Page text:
Collective action, political parties and pro-development public policy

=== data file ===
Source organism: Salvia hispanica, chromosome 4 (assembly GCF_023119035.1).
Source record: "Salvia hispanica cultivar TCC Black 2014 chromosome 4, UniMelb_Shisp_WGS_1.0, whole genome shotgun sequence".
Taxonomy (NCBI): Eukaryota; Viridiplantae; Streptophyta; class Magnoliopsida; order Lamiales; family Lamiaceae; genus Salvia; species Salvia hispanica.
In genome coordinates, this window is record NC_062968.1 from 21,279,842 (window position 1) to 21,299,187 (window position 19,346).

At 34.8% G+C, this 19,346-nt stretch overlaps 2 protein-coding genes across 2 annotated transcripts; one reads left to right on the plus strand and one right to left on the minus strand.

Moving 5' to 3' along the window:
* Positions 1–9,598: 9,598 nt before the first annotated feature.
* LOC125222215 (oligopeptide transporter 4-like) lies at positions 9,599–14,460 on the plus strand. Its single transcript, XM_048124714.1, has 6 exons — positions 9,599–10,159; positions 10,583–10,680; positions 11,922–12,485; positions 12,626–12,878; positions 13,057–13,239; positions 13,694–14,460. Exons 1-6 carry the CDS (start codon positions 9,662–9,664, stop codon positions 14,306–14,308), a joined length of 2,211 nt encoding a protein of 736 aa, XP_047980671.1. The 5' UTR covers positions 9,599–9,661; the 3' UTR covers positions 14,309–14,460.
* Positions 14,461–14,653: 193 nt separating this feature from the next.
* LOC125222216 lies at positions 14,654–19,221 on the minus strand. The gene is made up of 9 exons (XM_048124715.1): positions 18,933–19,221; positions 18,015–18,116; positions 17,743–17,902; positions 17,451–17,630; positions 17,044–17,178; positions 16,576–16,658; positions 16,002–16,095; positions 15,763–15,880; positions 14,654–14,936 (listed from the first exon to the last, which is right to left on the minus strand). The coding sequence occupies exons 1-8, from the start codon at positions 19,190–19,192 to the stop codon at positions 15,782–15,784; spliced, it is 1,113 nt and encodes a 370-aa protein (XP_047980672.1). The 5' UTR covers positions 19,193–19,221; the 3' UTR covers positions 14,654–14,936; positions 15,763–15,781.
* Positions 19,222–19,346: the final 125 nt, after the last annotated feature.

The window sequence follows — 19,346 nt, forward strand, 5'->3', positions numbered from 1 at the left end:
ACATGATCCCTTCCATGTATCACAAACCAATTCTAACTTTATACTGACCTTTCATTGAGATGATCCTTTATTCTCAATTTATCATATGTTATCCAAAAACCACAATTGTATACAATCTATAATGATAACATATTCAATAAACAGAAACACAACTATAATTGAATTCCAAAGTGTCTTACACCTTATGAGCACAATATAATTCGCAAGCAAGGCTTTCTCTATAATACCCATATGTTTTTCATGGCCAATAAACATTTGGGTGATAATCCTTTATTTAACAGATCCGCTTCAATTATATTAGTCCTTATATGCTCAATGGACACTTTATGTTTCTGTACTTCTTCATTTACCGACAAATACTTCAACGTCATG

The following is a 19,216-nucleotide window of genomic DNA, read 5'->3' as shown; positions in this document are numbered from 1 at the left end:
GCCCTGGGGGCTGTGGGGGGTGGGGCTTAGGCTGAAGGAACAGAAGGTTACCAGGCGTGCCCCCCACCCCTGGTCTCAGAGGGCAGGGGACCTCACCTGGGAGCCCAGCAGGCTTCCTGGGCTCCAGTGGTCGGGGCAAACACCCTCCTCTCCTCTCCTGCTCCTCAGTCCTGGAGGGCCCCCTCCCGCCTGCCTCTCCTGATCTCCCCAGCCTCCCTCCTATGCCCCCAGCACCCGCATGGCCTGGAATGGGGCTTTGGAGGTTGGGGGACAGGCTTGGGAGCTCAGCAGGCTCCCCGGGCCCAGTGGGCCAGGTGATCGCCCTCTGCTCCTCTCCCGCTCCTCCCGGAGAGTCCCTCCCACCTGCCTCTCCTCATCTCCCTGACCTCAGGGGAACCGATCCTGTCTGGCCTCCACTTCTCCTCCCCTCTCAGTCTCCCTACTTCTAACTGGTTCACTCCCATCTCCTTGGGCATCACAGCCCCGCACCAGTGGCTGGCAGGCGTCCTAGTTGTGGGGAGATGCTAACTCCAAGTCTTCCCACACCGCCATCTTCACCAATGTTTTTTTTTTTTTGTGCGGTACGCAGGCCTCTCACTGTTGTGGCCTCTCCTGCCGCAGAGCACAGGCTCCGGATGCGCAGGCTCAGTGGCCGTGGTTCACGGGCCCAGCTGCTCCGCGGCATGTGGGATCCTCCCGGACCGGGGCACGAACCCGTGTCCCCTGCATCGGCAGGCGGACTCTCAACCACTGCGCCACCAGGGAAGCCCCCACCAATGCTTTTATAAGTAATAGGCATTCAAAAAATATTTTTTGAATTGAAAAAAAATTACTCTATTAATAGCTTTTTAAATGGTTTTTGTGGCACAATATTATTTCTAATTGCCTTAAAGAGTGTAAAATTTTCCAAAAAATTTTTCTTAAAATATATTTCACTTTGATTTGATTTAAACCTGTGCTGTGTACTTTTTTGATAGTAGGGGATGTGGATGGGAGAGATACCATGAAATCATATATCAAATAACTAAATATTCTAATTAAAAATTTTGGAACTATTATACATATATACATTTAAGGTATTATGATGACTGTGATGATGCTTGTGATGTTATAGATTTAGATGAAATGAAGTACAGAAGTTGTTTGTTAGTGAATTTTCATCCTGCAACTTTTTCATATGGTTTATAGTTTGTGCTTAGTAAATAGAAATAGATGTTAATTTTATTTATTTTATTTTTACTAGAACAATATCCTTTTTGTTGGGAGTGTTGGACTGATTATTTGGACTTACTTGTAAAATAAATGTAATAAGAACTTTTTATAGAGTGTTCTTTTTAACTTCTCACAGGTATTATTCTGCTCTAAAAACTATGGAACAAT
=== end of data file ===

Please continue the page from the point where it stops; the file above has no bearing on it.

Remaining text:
Broad consensus exists that the ability of political actors to make credible commitments is key to development. An important and little-explored determinant of the credibility of political commitments is the existence of organizations that facilitate citizen collective action to sanction political actors who renege. This paper focuses on one essential organization, the political party. Three measures of political parties are used to assess cross-country differences in the degree to which politicians facilitate the ability of citizens to act in their collective interest. Each of these measures is associated with superior development outcomes, above and beyond the effects of competitive elections. These results have implications for understanding the extraordinary economic success of some East Asian countries and notable lags among others: East Asian non-democracies exhibit more institutionalized ruling parties than other non-democracies, while East Asian democracies exhibit equally or less institutionalized parties. The evidence suggests that greater research and policy emphasis be placed on the organizational characteristics of countries that allow citizens to hold leaders accountable.
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